LUMBERTON — President Donald Trump declared in a campaign event Saturday that he plans to fight for the "forgotten men and women" of the Lumbee Indian tribe.
Trump, speaking at a campaign event at the Robeson County Fairgrounds before several thousand supporters, reiterated his support of the Lumbee Recognition Act, a U.S. Senate bill that would give the Lumbee Tribe of North Carolina full federal recognition and access to millions of dollars in community benefits.
"I love the sound of that drum. That's why I'm here," he said as a member of a drum circle sounded a drum behind him.
Behind the podium where Trump spoke, people held signs saying "Lumbees for Trump."
The tribe has sought federal recognition for more than 130 years, and it received limited recognition from the federal government in 1956.
"We'll always stand proud with Native American countries," he said.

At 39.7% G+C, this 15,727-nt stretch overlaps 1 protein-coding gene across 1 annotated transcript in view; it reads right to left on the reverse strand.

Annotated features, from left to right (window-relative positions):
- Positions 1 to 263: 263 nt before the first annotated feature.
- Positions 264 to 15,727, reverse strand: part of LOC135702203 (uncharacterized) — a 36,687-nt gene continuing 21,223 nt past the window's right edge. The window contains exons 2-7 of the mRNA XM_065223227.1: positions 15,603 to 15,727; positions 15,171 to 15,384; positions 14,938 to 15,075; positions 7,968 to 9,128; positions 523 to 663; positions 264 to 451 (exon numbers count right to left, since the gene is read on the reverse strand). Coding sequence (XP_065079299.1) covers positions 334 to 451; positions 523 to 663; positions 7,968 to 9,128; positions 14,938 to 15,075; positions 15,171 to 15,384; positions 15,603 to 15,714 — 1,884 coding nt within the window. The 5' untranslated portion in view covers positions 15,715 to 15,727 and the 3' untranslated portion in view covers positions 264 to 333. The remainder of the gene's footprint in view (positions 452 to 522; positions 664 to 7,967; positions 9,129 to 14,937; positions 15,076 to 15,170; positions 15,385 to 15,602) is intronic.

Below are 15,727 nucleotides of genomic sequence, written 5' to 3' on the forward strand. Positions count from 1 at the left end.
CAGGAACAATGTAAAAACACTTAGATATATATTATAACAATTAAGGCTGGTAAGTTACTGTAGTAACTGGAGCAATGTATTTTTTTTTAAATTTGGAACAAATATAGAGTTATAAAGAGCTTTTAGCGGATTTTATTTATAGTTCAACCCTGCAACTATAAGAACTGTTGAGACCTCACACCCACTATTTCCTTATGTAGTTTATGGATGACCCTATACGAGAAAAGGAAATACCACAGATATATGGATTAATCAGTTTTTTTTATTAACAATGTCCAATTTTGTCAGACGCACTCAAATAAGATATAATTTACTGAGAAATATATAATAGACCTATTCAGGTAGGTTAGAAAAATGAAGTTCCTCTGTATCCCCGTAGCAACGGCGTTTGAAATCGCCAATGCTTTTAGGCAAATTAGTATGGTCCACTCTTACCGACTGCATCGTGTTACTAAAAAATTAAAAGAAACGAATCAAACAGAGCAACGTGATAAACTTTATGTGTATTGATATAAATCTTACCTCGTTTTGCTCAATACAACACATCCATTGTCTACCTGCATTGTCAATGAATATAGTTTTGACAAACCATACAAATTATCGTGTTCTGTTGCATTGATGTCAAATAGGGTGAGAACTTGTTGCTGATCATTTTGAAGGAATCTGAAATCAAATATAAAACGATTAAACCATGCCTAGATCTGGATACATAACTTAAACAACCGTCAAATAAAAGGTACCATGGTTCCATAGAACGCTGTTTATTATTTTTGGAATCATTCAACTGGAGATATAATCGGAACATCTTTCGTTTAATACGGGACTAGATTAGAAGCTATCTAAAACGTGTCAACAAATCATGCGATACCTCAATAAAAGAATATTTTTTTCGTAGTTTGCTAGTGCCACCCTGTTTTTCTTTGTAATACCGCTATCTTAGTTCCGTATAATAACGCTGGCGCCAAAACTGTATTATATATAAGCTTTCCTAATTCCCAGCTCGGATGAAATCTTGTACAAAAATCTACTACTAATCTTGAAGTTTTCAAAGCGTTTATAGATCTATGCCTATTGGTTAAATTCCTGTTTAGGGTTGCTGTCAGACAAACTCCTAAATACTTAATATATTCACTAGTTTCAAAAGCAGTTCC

Trump said he's fighting for men and women of every creed, race and color, including Native Americans.
"That's why we are here," he said, adding that other political officials have promised the tribe full status but "they clearly abandoned you when they got your vote."
"When I'm reelected I will proudly sign the Lumbee Recognition Act, which should have been signed a long time ago," he said. "And the people of North Carolina want that."
He said the administration has taken numerous steps to improve the lives of Native Americans, including creating a nationwide task force to combat the crisis of missing and murdered Native Americans.